Ceramic flooring is all about the grout. The grout sits lower than the tile, and since water seeks the path of least resistance, it deposits soil to the lowest point. Because of this, ceramic maintenance and restoration is a great opportunity to really improve the appearance of the floor. Performing these services is extremely detail oriented but commands a higher return on investment.
The resilient category, which is very dynamic, includes vinyl products, rubber, linoleum, cork, and poured seamless flooring. Resilient classifications have expanded in recent years, and each has varying methodologies for maintaining it.
In many cases, the traditional acrylic polymer floor polishes are giving way to factory-applied polyurethane coatings, which provide a more durable surface that resists abrasion and reduces maintenance. That does not mean they eliminate maintenance; it just means daily/routine and periodic services are to be performed more frequently to ensure longevity.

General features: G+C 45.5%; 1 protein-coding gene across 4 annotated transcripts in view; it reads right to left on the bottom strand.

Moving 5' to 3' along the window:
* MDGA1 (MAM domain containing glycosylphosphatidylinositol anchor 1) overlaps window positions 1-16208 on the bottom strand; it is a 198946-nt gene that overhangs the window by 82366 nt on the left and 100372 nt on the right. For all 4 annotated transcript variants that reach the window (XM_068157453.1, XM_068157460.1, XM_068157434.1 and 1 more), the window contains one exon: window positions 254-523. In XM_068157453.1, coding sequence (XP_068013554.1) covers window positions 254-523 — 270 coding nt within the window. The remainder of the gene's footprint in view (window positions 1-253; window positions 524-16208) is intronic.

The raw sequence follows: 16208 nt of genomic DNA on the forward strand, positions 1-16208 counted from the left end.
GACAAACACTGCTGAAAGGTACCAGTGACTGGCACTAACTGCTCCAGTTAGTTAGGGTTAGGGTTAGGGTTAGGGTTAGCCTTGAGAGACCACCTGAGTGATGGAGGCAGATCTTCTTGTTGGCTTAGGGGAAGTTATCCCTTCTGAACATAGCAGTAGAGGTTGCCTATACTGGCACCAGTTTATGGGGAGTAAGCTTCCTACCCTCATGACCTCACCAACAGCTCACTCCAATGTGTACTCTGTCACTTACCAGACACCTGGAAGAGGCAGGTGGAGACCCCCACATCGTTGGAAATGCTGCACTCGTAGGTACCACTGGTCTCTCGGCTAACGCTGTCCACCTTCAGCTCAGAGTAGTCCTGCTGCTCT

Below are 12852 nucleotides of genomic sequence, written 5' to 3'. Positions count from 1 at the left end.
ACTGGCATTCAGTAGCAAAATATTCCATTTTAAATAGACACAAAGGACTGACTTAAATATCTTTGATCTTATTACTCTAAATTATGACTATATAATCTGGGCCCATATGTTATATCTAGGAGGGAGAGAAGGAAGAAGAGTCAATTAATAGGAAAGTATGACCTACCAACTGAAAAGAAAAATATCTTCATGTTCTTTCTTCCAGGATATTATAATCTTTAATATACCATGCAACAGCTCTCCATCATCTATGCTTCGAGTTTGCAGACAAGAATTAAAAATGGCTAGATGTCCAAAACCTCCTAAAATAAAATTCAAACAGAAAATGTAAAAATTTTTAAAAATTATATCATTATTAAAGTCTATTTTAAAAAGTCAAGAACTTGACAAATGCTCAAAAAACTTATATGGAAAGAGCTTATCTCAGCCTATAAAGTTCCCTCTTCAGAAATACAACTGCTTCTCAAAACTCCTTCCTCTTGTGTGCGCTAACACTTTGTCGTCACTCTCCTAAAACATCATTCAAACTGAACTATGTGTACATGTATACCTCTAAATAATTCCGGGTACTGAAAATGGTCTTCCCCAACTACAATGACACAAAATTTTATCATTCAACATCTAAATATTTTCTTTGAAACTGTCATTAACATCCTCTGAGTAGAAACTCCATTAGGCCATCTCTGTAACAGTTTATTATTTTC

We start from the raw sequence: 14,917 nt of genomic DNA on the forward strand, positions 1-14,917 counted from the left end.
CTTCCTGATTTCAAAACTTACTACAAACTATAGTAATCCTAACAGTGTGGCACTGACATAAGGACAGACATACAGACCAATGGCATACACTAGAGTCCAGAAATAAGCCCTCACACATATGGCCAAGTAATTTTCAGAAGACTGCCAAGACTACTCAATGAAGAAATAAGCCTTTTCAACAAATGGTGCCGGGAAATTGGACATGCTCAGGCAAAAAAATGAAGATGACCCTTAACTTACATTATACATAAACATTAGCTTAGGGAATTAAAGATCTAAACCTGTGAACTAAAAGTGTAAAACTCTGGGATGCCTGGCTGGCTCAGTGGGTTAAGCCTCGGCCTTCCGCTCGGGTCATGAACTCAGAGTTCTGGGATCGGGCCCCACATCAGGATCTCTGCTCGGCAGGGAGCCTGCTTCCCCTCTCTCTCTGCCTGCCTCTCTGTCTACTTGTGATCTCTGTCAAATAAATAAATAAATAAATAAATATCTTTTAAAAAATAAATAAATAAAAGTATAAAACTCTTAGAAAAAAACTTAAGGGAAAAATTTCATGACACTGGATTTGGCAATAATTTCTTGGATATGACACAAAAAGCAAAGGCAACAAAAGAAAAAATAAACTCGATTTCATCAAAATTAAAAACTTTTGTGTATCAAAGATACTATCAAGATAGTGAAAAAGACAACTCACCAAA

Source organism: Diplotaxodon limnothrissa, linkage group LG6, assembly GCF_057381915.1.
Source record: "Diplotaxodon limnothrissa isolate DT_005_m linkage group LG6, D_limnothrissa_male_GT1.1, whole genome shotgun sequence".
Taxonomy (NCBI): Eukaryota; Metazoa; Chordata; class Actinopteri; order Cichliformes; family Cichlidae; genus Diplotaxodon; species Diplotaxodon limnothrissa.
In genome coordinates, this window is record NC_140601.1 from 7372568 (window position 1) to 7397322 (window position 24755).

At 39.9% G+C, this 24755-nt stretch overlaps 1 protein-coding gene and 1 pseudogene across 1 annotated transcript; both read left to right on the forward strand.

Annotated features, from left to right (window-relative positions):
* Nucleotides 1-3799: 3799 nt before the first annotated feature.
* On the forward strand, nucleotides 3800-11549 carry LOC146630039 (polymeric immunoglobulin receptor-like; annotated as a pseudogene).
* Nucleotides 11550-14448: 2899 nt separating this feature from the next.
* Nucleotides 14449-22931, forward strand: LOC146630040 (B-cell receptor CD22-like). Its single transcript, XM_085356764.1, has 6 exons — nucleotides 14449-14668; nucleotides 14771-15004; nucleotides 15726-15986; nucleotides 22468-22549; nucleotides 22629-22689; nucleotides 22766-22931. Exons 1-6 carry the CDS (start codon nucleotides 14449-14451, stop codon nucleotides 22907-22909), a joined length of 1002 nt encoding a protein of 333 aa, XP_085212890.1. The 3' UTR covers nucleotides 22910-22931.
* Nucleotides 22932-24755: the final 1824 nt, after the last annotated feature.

Specialty hard flooring
As the name implies, this is the miscellaneous category that captures all those floors that don’t fit into other categories. They are floors that are made of special materials (i.e., glass, metal, leather, etc.) or that require special maintenance (for example, ESD dissipative and conductive flooring). These types of might not be difficult to maintain, but they might require special education, chemicals, equipment, tools, or materials.
This is just a brief overview of the categories that play an important role in hard floor maintenance. Exploring the possibilities in each category may help to determine the direction you want to pursue as your career objective.
Stan Hulin has over four decades of hard floor maintenance, services, training, education, sales and marketing, and management experience with companies such as ABM, DuPont, and milliCare. He is president and CEO of Future Floor Technology Inc. and the League of Hard Flooring Professionals. He can be reached at [email protected].